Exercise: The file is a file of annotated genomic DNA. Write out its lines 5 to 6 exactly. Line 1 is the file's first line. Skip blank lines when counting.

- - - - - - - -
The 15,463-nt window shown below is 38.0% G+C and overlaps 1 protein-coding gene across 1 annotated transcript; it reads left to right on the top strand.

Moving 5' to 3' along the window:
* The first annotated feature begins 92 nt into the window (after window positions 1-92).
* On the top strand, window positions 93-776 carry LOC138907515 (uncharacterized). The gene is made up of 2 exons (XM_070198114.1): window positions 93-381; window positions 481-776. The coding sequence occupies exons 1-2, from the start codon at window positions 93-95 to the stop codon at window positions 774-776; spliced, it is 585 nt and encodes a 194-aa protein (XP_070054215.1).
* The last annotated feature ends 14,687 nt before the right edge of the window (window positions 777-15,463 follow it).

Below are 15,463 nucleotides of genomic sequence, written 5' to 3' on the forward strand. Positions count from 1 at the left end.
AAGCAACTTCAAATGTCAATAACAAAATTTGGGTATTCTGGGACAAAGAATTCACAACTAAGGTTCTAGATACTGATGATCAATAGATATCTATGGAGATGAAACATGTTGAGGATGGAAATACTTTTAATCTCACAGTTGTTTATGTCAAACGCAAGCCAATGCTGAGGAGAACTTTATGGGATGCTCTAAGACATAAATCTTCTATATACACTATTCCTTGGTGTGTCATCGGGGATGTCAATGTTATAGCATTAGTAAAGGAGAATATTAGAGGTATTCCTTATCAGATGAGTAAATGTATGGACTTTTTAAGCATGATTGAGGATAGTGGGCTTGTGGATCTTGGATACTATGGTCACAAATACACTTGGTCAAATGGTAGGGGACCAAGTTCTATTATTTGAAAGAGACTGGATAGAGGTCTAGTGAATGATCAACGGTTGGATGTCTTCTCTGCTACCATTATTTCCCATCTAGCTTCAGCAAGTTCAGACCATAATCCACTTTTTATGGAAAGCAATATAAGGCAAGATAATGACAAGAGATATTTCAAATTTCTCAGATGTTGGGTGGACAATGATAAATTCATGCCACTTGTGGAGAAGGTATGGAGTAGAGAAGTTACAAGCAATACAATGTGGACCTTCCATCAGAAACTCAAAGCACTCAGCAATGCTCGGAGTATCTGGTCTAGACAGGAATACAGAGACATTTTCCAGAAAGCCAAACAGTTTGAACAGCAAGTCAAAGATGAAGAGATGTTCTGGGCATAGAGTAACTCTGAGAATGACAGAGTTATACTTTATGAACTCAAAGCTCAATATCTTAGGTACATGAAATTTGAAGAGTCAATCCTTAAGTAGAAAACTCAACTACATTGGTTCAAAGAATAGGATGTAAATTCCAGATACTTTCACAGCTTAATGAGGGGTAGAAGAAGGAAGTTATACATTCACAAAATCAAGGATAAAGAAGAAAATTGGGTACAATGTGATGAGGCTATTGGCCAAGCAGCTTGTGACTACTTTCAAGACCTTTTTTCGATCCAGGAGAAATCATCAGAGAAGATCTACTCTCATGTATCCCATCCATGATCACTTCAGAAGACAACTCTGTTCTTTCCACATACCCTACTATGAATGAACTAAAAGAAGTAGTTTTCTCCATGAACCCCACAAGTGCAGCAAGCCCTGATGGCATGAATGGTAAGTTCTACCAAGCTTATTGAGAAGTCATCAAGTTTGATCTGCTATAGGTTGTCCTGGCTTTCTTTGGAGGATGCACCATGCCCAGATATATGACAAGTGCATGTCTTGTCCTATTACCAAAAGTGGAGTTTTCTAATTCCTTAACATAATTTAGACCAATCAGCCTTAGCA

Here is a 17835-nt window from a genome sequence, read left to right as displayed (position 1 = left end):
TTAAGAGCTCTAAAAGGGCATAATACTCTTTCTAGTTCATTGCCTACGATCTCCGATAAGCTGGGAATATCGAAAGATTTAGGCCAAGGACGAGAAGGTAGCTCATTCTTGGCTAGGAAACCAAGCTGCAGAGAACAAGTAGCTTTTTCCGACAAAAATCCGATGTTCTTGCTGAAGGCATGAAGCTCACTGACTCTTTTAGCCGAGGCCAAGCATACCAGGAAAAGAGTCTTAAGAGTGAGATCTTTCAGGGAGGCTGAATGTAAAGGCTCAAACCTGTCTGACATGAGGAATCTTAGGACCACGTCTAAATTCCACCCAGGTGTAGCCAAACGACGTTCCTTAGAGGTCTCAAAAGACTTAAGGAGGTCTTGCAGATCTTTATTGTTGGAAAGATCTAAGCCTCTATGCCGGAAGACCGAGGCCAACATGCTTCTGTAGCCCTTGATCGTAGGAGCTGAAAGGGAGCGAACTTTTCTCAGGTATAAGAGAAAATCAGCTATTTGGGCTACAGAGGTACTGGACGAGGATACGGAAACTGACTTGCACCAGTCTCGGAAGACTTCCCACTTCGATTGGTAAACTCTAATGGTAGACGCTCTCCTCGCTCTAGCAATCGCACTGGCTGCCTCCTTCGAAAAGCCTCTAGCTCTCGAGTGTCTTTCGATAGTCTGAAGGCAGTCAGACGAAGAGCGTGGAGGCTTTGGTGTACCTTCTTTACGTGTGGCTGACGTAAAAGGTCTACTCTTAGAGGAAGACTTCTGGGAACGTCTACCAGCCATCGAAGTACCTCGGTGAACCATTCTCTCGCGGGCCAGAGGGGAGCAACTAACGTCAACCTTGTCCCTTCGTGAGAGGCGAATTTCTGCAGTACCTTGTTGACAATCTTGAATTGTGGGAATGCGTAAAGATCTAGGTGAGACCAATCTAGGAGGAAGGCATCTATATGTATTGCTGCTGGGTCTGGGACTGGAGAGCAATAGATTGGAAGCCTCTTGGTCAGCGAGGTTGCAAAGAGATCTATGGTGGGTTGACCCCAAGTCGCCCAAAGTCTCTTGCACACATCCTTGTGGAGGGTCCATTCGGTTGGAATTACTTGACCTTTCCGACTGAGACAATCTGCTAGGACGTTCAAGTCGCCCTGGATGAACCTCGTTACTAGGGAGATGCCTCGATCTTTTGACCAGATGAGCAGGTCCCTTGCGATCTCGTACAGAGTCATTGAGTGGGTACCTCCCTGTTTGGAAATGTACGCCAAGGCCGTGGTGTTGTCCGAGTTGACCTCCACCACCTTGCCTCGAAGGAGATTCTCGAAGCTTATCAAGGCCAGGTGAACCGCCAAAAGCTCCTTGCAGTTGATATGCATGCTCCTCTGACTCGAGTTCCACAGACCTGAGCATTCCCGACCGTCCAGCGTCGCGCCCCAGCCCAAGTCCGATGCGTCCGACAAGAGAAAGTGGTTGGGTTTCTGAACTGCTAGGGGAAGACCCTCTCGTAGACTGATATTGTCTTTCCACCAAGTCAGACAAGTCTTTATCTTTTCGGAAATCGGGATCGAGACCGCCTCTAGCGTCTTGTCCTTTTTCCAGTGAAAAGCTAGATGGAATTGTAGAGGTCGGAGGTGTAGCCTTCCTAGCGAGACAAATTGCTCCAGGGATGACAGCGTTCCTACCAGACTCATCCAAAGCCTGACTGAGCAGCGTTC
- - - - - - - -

* The last annotated feature ends 14,687 nt before the right edge of the window (window positions 777-15,463 follow it).

Below are 15,463 nucleotides of genomic sequence, written 5' to 3' on the forward strand. Positions count from 1 at the left end.